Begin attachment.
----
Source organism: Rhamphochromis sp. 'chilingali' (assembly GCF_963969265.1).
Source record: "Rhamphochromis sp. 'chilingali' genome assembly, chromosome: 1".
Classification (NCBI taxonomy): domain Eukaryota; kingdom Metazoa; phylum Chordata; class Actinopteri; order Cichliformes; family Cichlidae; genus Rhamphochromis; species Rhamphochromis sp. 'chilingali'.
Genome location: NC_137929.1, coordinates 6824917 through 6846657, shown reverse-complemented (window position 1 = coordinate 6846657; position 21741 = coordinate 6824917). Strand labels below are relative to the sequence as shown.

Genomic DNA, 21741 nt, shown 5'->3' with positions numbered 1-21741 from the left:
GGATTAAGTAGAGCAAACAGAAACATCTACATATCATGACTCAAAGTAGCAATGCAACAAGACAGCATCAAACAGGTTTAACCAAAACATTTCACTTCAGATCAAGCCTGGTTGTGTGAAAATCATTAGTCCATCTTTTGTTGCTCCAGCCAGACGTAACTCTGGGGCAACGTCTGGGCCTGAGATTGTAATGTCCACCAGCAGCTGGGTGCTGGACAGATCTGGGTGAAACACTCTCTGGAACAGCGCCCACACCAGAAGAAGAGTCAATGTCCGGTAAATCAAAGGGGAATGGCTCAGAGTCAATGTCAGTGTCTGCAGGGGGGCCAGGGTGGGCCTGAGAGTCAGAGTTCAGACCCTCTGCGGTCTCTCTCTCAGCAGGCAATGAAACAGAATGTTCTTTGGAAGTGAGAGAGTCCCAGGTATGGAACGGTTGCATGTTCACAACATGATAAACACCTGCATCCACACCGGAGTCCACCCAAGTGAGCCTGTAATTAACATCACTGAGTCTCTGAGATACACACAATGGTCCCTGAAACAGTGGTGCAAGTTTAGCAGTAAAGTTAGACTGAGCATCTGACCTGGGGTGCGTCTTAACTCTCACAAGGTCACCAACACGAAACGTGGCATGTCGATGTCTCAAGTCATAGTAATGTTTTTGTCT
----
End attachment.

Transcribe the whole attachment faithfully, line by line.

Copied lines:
Source organism: Rhamphochromis sp. 'chilingali' (assembly GCF_963969265.1).
Source record: "Rhamphochromis sp. 'chilingali' genome assembly, chromosome: 1".
Classification (NCBI taxonomy): domain Eukaryota; kingdom Metazoa; phylum Chordata; class Actinopteri; order Cichliformes; family Cichlidae; genus Rhamphochromis; species Rhamphochromis sp. 'chilingali'.
Genome location: NC_137929.1, coordinates 6824917 through 6846657, shown reverse-complemented (window position 1 = coordinate 6846657; position 21741 = coordinate 6824917). Strand labels below are relative to the sequence as shown.

Genomic DNA, 21741 nt, shown 5'->3' with positions numbered 1-21741 from the left:
GGATTAAGTAGAGCAAACAGAAACATCTACATATCATGACTCAAAGTAGCAATGCAACAAGACAGCATCAAACAGGTTTAACCAAAACATTTCACTTCAGATCAAGCCTGGTTGTGTGAAAATCATTAGTCCATCTTTTGTTGCTCCAGCCAGACGTAACTCTGGGGCAACGTCTGGGCCTGAGATTGTAATGTCCACCAGCAGCTGGGTGCTGGACAGATCTGGGTGAAACACTCTCTGGAACAGCGCCCACACCAGAAGAAGAGTCAATGTCCGGTAAATCAAAGGGGAATGGCTCAGAGTCAATGTCAGTGTCTGCAGGGGGGCCAGGGTGGGCCTGAGAGTCAGAGTTCAGACCCTCTGCGGTCTCTCTCTCAGCAGGCAATGAAACAGAATGTTCTTTGGAAGTGAGAGAGTCCCAGGTATGGAACGGTTGCATGTTCACAACATGATAAACACCTGCATCCACACCGGAGTCCACCCAAGTGAGCCTGTAATTAACATCACTGAGTCTCTGAGATACACACAATGGTCCCTGAAACAGTGGTGCAAGTTTAGCAGTAAAGTTAGACTGAGCATCTGACCTGGGGTGCGTCTTAACTCTCACAAGGTCACCAACACGAAACGTGGCATGTCGATGTCTCAAGTCATAGTAATGTTTTTGTCT